Everyone knows the Nigerian Police Force is corrupt. It is a truth in Nigeria, rooted so firmly in our subconscious through personal experience and universal anecdote which makes us immediately flinch when we see their distinctive uniforms. It is a rot that grows more pervasive and complex with each successive generation, worsened by the confluence of greed and desperation, entrenched in corruption. Each government has tried in their own way to at least slow the spread, if they cannot stop it, but they have all failed, for reasons no one can quite outline.
Under the leadership of IGP Tafa Balogun, the remuneration of the police was increased with enough provision of equipment for the force but the rot still remained in the force as Tafa Balogun himself was later dragged before the court for stealing billions of funds belonging to the Nigerian Police Force. Another tactic they tried was changing the colour of the police uniform, perhaps as a way to shed the image that had become associated with the former one. That failed too.
Under the leadership of the current Inspector-General of Police, Ibrahim Idris, the force underwent a massive recruitment drive as the current ratio of one Police to eight hundred Nigerians is unacceptable. This was done earlier in the year but, it seems even that wasn’t enough to jumpstart a law enforcement revolution.
The corruption in the Nigerian Police Force is a trickle down rather than an isolated epidemic among the lowest ranking officers. Junior officers routinely put their lives at risk and physically harm others for a N20 bribe, because they are obligated to “deliver something” to their superior officers which range from DPO’s to Commissioners. It has also been reported that some police officers do pay their way through to be at checkpoints and special duties which they end up getting. This culture of corruption has hampered the growth of the force and has made the attainment of its vision and mission unrealistic.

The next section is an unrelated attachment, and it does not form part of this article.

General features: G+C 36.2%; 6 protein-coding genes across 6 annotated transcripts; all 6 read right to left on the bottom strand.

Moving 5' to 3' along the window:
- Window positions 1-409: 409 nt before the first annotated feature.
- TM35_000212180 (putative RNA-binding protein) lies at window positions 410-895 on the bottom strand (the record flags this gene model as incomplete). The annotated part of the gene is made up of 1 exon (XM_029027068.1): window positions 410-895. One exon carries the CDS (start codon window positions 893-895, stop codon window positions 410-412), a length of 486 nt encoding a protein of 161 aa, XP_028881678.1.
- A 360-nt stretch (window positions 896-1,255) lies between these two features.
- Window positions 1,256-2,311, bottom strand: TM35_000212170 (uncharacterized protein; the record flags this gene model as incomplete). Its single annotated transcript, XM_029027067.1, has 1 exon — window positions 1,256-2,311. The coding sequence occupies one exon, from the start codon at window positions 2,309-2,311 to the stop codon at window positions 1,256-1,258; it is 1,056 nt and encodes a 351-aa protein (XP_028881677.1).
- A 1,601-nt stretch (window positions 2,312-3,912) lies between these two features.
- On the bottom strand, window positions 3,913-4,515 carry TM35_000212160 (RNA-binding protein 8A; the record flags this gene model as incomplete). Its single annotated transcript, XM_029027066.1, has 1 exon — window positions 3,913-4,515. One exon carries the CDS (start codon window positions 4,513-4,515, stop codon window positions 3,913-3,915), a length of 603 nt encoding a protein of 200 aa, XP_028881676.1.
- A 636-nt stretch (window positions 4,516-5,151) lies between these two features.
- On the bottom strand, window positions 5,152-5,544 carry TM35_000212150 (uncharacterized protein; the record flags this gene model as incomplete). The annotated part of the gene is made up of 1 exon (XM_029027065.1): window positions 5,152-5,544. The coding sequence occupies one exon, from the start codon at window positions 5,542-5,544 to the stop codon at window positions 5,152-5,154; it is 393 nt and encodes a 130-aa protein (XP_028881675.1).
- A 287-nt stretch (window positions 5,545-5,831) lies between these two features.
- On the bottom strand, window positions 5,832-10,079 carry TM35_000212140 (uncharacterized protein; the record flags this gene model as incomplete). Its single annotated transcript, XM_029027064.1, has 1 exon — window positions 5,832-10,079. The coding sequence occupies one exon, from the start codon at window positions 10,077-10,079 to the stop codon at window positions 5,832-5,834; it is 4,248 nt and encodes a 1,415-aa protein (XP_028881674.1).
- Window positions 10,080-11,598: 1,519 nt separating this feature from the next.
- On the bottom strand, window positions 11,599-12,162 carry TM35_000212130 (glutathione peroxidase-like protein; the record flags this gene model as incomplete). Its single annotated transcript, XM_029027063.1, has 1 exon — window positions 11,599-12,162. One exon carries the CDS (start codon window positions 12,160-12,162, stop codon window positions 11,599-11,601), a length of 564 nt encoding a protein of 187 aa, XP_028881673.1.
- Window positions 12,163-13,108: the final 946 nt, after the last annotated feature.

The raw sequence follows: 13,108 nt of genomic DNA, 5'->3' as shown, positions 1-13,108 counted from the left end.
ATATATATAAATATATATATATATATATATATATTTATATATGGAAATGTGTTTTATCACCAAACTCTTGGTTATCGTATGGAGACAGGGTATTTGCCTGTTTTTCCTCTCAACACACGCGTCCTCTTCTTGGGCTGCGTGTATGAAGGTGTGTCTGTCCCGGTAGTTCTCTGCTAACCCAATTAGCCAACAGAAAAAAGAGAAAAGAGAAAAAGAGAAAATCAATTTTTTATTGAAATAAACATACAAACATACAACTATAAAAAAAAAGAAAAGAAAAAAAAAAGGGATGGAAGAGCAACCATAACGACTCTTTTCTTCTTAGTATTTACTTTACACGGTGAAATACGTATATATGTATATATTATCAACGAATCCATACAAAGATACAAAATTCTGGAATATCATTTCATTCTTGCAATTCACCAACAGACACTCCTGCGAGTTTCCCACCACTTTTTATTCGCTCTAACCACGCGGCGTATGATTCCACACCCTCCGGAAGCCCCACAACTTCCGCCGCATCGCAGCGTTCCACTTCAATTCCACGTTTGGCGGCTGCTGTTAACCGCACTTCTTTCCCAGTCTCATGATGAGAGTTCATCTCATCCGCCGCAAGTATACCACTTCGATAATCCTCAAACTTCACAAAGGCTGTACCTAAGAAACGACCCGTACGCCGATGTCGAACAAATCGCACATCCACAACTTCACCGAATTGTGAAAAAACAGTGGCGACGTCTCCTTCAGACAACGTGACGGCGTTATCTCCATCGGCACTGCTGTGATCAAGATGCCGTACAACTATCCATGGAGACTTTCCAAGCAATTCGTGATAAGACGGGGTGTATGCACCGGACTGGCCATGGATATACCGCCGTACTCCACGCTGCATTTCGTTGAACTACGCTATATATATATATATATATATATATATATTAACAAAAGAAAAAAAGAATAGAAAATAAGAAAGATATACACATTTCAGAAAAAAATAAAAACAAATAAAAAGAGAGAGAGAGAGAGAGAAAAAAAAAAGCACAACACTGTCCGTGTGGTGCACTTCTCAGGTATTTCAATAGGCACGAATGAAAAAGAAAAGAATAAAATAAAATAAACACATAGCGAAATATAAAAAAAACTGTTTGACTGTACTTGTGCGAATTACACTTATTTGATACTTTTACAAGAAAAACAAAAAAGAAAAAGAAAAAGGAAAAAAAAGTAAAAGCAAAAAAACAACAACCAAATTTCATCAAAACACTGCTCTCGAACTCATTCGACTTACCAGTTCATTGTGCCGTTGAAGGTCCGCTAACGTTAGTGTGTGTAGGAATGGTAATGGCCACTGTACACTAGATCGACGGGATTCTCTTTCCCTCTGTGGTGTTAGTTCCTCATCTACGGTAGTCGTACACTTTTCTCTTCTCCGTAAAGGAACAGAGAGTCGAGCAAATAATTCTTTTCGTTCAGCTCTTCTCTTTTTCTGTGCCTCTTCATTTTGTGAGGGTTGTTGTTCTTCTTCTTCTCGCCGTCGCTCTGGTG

At the moment, the Inspector-General of Police is embattled in corruption allegations and for allegedly enriching himself through the diversion of 120 Billion Naira Police funds which he has failed to account for but, rather chose to approach the court to stop his investigation.
How then can the Nigerian Police Force rid itself of corruption? A suggestion would be to de-incentivise positions of influence. If positions of influence meant more economic and social scrutiny and less leeway to enrich one’s self, more policemen would move away from trying to force their way into what others consider ‘lucrative’ posts. Regular auditing, unexpected Internal Affairs investigations on suspicious activity and swift punishment. There’s no guarantee these will eradicate the rot in the system, but it will certainly act as a needed jumpstart.